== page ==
Unilever has officially announced the sale of its spreads division to US-based private equity investors KKR for EUR 6.825 billion, some 8 billion US dollars. The sale can only be finalized when it clears regulatory procedures, but there should be no competition issues: KKR is a private equity fund, not a food company, and its current portfolio includes no spreads manufacture (a full list of KKR-owned companies, past and present, is available here).
Unilever spreads have been under fire from financial analysts for years. Not because the business isn’t profitable – spreads account for a greater share of profits relative to sales than other Unilever products – but because sales are not growing fast enough to suit overheated financial expectations, and Unilever was not inclined to invest substantially in the future of the business.
Unilever’s spreads division appealed to KKR because of its huge cash flow.
While KKR is now a financial conglomerate with a variety of activities, at its core it remains a leveraged buyout fund, and their buyout business works on a decades-old model pioneered in the United States and then exported globally. The buyout fund borrows heavily (“leverage”) to purchase a company or its shares, using the company’s assets and projected future revenue as collateral to fund the debt. The acquired company pays for its own acquisition because the debt goes on its own books. Money earned from sales gets paid out as interest on the loans, frequently at high interest rates (“junk bonds”). Cash flow comes under additional pressure as the fund charges millions in ‘administrative’ and management fees. Further debt can be taken on to finance special payouts to the new owners. The buyout fund holds on to the company for a limited period, then sells it on and captures 20 percent of the profits.
When the deals go well, buyout funds reap substantial profits because they minimize their own equity stake in the transaction, generating the oversize “return on equity” dear to financial markets. KKR, the famous “Barbarians at the Gate”, invested less than USD 2 billion of its own equity in the USD 25 billion buyout of RJR-Nabisco, 87% of which was financed through borrowing. That deal was an industrial and financial disaster which destroyed tens of thousands of union jobs in the US alone. A fierce bidding war drove up the share price KKR ultimately paid and the high interest bonds which financed the deal turned out to be junk. But KKR came out of it ok, having invested so little of their own money, and was eventually able to sell on the badly fractured business.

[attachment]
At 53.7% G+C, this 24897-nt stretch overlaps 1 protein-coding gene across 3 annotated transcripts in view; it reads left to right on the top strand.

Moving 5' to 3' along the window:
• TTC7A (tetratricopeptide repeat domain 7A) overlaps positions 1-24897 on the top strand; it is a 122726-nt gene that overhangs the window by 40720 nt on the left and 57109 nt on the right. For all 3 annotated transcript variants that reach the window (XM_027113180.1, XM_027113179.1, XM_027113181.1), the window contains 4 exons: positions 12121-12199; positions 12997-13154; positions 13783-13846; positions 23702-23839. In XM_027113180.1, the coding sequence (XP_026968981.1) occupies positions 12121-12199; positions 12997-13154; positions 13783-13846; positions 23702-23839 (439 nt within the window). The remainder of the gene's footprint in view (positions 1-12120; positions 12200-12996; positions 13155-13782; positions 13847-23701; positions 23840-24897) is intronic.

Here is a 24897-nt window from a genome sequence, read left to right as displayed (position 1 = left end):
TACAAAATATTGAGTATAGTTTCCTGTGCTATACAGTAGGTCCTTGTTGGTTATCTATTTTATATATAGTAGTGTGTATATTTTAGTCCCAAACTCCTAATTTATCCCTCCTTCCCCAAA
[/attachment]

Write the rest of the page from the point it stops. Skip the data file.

KKR’s 115 portfolio companies today employ 720,000 people, making them the third largest US private sector employer after Walmart (number two is another private equity fund, Apollo, who finally dropped out of the race to buy Unilever’s spreads). The ownership structure, when the deal is official, will probably be an investment subsidiary parked in a tax haven, somewhere offshore or perhaps in Luxembourg.
In the Unilever press release announcing the sale, Nicolas Liabeuf, the Unilever spreads CEO who will move (for how long?) to the new company, says “There is a positive momentum in the performance of the Spreads business and we are excited about continuing this journey with KKR. We are confident that our business and the entrepreneurial spirit of our people will thrive further under new ownership.”
As the financial blog Seeking Alpha commented immediately following the sale, however, this may be an improbable scenario: “Rigorous cost-cutting and being milked for cash seem like the business’s most probable future.” In other words, what workers in the spreads division have been already experiencing for years. And with the sale of the spreads cash cow, Unilever will have to press its workforce harder to generate the expanded returns it has promised investors in the wake of the failed Kraft Heinz/3G bid.
Will private equity ownership mark a significant change? Much depends on how the deal is financed, and we won’t know that until KKR does its first regulatory filings with the US Securities and Exchange Commission.
In any event, workers will have to be organized to resist current and future management pressure.
The IUF’s A workers’ guide to private equity buyouts, in which KKR makes some notable appearances, is available online here
The IUF brochure Private Equity and Collective Bargaining explains what financial information unions need to help bargain effectively with private-equity-owned portfolio companies.